Your ideal day

I’m an advocate for goal setting and ensuring you have a clear vision of where you're headed in your career and life in general.

With a vision or a set of goals — a career can be purposeful.

Most issues that young and emerging talent face as they rise into the industry can be solved with a vision-planning and simple goal-setting framework.

There is no secret drink to drink. There is no magic sprinkle which you throw over your MacBook Pro to turn ‘average work’ into award winning work.

There is though a framework to turn a job, a string of successful jobs and failures into a career that is purposeful and meaningful to you.

If you’re chasing a job to impress others, to prove something to someone else or to match up against other people, you won't find any help in this journal to do any of these things.

These reasons are false and self serving—and any successful person will tell you that they built their career by focussing clearly on what they wanted to achieve for themselves (and possibly their families) and nobody else.

My journal (The Business of Creativity) is a glimpse into what I have learned in the last 25 years of working in creative businesses from the time I searched for tertiary qualifications through to today as an owner of a Melbourne-based strategic design firm Tank.

I believe in, and am inspired by careers that are purposeful. Careers that are meaningful and have created impact in the world.

Who inspires you? (Drop me an email).

Your list of inspirational people should be broad and diverse, not narrow and linear. 

Write down five people whom you draw immense, daily inspiration from. Who are the people you turn to when you’re looking for a push towards your career goals? 

Are they a linear list of people in an industry similar to your own or are they a diverse group of people from all areas of the world?

My recommendation? Make this list diverse. Take your blinkers off and listen to people in other industries.

One of the most inspirational, life-changing books I’ve ever read was Cosmos by Carl Sagan. A book about science, space, human endeavour and the universe; and ultimately about me.

The book changed my life. It allowed me to open my mind and see things from different angles. It taught me to ask simple questions that were difficult to answer. But whose answer was critical to success. 

It also made me angry at my high school science teachers who failed to make such a beautiful body of knowledge interesting to me. 

Looking outward into the world to seek inspiration is where you will find the things that will propel you forward in a much more meaningful and surprising way.

Take your blinker off and get out there. 

Have you ever thought of what you’re ideal day looks like?

Have you ever put effort into imagining and even designing your absolute, ideal day?

With your blinkers off, your view of the world expanded, turn around and focus on what the day you are working towards looks like.

This is a quick lesson in vision planning.

Whether you’re an emerging Designer, someone who’s looking to get into strategy or a student/graduate; it’s so important to have an ideal to strive for.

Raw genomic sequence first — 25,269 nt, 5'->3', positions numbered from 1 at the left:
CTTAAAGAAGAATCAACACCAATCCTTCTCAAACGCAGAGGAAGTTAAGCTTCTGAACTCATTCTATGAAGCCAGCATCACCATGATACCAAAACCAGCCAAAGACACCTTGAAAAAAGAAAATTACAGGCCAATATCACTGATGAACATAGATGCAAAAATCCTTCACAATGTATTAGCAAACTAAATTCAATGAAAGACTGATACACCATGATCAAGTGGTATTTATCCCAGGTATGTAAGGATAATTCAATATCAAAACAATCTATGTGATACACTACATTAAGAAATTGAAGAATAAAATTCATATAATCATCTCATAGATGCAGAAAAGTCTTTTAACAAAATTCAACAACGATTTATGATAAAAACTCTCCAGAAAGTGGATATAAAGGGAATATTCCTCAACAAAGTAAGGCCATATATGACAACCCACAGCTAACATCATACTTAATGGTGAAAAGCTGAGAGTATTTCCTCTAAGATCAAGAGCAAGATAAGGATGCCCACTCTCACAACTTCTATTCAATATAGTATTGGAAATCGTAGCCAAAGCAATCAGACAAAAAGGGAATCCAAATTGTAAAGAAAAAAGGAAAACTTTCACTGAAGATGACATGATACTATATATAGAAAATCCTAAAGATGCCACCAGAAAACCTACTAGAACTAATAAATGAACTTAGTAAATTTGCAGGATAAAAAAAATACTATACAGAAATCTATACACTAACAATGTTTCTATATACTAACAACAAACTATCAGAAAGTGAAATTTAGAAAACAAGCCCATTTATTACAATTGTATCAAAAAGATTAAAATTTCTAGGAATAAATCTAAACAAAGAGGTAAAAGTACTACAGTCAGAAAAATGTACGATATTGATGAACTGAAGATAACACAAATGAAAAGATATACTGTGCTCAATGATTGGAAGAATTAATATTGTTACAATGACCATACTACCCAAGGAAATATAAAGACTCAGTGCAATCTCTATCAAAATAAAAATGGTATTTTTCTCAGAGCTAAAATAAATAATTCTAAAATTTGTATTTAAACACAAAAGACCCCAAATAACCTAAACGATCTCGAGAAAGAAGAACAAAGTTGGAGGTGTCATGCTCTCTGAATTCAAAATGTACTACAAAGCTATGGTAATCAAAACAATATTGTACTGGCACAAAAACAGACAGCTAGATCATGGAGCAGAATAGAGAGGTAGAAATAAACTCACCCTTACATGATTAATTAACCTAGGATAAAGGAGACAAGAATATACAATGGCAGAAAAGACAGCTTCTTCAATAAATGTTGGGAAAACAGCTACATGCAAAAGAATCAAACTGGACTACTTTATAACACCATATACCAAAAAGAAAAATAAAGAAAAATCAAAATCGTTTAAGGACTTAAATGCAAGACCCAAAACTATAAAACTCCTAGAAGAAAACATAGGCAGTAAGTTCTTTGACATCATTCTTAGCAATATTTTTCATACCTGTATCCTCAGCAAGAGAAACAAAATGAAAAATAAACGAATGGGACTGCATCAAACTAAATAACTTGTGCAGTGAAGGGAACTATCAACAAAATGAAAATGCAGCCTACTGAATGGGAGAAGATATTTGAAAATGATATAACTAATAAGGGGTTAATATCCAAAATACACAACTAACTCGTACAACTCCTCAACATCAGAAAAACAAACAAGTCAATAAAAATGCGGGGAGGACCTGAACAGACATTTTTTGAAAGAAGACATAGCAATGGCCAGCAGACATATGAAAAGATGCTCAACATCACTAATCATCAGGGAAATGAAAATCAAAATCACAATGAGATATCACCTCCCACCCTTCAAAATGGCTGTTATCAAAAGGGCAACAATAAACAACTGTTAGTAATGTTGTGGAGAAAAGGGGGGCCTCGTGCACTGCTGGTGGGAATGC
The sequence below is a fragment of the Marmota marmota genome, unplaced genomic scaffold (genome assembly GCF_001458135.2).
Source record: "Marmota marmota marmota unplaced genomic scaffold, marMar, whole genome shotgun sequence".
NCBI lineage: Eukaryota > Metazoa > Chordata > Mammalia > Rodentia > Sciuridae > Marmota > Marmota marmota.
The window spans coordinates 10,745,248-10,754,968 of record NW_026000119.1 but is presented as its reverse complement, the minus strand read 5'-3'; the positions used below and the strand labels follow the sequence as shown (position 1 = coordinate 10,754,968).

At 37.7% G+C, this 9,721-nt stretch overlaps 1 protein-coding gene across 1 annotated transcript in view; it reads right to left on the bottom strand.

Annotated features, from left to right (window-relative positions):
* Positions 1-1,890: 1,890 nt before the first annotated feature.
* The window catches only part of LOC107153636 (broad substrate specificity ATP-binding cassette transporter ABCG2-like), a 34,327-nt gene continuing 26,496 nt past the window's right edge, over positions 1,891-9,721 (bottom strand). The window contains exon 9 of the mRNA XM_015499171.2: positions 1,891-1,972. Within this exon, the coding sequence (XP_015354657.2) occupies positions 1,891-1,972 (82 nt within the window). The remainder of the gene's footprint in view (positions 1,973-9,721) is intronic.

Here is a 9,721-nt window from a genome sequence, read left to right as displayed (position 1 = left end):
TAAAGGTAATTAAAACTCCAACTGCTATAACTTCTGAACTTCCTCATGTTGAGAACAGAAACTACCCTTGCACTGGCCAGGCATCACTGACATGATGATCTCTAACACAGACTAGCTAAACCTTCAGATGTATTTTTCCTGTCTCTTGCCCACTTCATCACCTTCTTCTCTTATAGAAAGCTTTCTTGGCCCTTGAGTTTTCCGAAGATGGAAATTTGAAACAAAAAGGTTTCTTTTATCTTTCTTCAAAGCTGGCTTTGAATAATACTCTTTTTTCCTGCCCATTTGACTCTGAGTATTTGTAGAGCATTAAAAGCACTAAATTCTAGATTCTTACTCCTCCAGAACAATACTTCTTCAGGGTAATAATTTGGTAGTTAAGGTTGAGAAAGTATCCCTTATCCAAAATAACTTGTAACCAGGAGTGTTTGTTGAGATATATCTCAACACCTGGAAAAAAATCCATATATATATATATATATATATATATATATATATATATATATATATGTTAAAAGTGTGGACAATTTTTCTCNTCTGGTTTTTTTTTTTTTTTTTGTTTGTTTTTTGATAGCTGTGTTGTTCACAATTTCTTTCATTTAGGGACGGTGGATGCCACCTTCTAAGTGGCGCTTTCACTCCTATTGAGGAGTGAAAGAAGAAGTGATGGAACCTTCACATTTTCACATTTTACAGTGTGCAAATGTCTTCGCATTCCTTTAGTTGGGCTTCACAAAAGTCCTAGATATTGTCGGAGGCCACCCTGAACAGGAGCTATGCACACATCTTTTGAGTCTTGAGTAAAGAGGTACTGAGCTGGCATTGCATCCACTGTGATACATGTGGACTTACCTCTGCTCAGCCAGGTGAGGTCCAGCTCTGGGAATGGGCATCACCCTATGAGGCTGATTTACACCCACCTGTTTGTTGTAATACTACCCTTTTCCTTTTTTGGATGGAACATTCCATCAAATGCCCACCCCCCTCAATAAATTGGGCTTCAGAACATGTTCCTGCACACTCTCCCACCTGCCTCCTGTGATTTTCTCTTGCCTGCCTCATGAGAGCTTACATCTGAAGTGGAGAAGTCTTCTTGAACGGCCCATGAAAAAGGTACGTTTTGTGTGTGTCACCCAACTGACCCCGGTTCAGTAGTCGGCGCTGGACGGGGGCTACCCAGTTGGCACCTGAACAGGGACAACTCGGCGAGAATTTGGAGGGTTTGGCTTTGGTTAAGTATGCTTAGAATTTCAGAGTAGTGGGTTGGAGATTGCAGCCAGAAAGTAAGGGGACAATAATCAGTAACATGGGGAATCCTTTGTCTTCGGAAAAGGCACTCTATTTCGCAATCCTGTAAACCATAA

The clearer and more detailed this ideal is, the better. Draw inspiration from a range of sources.

Don’t imagine a day where you wake up, go to an award-winning agency to work and come home to sleep—repeating the process the next day. If this is your idea of a purposeful career—take the blinkers off.

This is a simple task, but a profound one.

Take the time to imagine your ideal day — the day that epitomises everything you wished for in your life. The ideal.

Don’t bullshit yourself — be true to yourself. Write down a paragraph describing the day, the people you interact with and how you feel being in the middle of this day.

Take your time. Do this alone and don’t allow for interruptions. If you’re interrupted. Start again. 

Then, on a separate page, diarise the entire day from the moment you wake up, to the moment you get back into bed at the end of the day.

If you wake up at 6:00, start there. Describe everything in 30m intervals.
If you don’t have the discipline and focus to do this simple task, question your reasons for wanting a purposeful career.

Be as detailed as possible. Consider what you’re doing in the moments after you wake up. Who are you with? How do you feel? What will you have for breakfast? What time is it? What time will you be at work that day? How will you get there? When you arrive, what does it feel like? What are you wearing? What do people say to you when you walk in? Are they rolling their eyes at your lateness or are they celebrating your arrival with smiles?

Describe this day in immense amount of detail from beginning to end.

If you spend your day working, describe the work and the client you’re doing this work with. Describe your relationship with your client/s. How do they treat you? How do you relate with one another? 

End this list with the time you're getting back into bed on this ideal day of yours.

Once you’re done, do these three things:

  1. Stop doing one thing that is holding you back from reaching this day.
  2. Move away from people in your life that are holding you back from reaching this ideal day.
  3. Start doing one new thing each day to move yourself towards this day. Just one thing.
  4. Surround yourself with people who will move you closer to this ideal day.
  5. Celebrate the smallest of wins.

If you’re expectation is that good things come to those who wait, or if you wish hard enough that you’ll one day get what you wished for — keep wishing and keep waiting.

If you want a purposeful, meaningful and fulfilling career, you have to go out there and make it happen yourself. No-one is going to hand this to you on a platter, especially those people who already have great careers.

They’re too busy making their own things happen